This will sound crazy but stay with me! I took these very cynical Engineers to a motivational presentation. I expected that most of them would just be happy to get away from the office for a day but they listened and really got it. What we brought back to the office was the concept that we owned the results of our work. We, as a team, could do this successfully if we all stepped up and agreed that we were going to ensure success. We realized we had control of our destiny. We were very motivated.
And it worked so it is a very cool story! We had all kinds of trouble (such as learning curve for all the new things we had to figure out, one key team member left one month before the end of the project et.) and worked more than we ever had (many long hours). We were successful, the project was on time and the top leaders were very impressed!
So when I am trying to turn around negative attitude in the workplace and get people motivated, I remind people that things don’t happen to us, we make things happen. A little bit corny but it works!
At one point in my career, I was a manager in a small, failing division of a large company. I had just started at the company and had not discovered this issue during the hiring process (ah lessons learned!). But here I was in a not so good situation, needing to figure out a way to turn things around.
I knew the problem to be solved – Projects were usually late and our products did not always meet spec. But what was the solution?
Naturally morale was low so this was one of the first issues to deal with. Low morale and low productivity go hand in hand. It was pretty much like being in a sinking ship. Since the employees couldn’t see how to fix things, chances are that most, if not all of them were busy working on their resumes and job searching. They saw the situation as hopeless; we needed to change that attitude.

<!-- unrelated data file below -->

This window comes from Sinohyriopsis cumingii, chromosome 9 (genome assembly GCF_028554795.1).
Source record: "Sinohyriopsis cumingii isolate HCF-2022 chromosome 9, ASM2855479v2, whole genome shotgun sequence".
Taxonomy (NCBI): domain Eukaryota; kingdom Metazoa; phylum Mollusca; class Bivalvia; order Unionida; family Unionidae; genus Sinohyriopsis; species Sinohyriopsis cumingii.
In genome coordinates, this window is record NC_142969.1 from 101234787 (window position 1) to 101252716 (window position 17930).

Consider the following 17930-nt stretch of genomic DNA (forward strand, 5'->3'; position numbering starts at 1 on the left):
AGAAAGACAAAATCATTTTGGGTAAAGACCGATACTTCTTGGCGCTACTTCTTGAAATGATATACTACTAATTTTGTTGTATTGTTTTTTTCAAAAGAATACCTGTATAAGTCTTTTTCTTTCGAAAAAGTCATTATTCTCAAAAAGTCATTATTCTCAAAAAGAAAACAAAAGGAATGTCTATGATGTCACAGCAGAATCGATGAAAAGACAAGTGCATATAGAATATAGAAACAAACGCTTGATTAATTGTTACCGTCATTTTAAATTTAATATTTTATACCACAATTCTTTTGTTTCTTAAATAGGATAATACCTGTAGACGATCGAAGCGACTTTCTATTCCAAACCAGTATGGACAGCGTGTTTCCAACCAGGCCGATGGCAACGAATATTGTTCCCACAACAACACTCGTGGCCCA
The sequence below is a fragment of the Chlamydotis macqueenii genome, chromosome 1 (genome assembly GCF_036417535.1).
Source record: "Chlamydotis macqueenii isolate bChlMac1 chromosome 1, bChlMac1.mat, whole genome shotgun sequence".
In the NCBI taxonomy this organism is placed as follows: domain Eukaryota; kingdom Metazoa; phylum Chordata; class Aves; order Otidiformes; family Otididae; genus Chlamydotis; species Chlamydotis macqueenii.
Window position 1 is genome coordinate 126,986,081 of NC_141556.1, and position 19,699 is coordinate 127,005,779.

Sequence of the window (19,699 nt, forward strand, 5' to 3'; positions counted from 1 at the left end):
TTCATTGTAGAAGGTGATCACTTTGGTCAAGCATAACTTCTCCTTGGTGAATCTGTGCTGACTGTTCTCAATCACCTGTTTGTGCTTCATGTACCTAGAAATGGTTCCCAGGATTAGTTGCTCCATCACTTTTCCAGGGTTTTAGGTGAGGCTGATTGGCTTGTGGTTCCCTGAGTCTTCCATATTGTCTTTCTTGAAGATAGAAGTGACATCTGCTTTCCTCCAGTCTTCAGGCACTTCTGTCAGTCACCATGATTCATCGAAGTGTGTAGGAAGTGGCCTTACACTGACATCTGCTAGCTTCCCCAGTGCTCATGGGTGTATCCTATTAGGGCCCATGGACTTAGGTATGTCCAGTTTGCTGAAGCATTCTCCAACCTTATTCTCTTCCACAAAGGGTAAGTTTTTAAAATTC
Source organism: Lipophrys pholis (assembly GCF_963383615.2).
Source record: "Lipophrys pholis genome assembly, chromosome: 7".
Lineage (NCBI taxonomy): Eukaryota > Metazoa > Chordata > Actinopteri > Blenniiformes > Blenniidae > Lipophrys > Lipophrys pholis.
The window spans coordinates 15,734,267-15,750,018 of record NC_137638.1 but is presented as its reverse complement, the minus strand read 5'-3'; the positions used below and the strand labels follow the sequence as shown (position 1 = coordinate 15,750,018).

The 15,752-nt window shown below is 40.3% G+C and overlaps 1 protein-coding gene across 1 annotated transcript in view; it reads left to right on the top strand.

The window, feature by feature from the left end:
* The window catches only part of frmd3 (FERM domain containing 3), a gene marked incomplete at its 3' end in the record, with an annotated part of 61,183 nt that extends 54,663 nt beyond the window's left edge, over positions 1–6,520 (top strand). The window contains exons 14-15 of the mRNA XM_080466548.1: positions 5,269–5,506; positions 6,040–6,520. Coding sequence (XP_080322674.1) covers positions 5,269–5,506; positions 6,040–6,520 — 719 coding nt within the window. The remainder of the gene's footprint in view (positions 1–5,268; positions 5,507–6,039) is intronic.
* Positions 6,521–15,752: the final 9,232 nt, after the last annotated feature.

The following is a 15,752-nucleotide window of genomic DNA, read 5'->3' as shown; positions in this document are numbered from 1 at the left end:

Strange as it may seem, a new, very huge challenge helped turned us around. We received a new contract to produce something that we were not at all sure we could achieve. We were concerned about schedule, specs, staffing, risk and a lot of unknowns. I convinced the staff that successful completion of this project could turn things around for the division.
We saw this challenge as a way to show our skills and ability. I continued to drive home the concept that this project was the key to our division’s success. Successful completion of this project would bring good return to the division but would also convince our VP that we were a powerful team. We owned this project and were driven to succeed. The fact that this was the biggest challenge we had yet encountered was a great inspiration. We weren’t victims of failure but rather owners of our own success.
It is a good thing that we were motivated and now thinking positively as our lean staff had to work long hours to ensure on time delivery. I found the value of being a hands-on leader on this project. I figured out all kinds of non-conventional ways to help the team (testing equipment for instance) and more conventional ways such as vendor negotiations to bring needed products in quickly.
The project was a success and did indeed convince the company of our division’s value. We kept our eyes on the goal of turnaround all through the long hours and hard work required to achieve this goal. We had a vision of a better division and made it a reality.
A thorough analysis of IT applications and systems in most organizations should reveal many opportunities for savings and improved efficiencies. Application rationalization is a process in which an organization’s IT assets are thoroughly reviewed and analyzed to develop a plan for improvements across all systems. Application Portfolio Management (APM) is a process to maintain and optimize the Portfolio of applications and systems.
The Business Drivers for Application Portfolio Management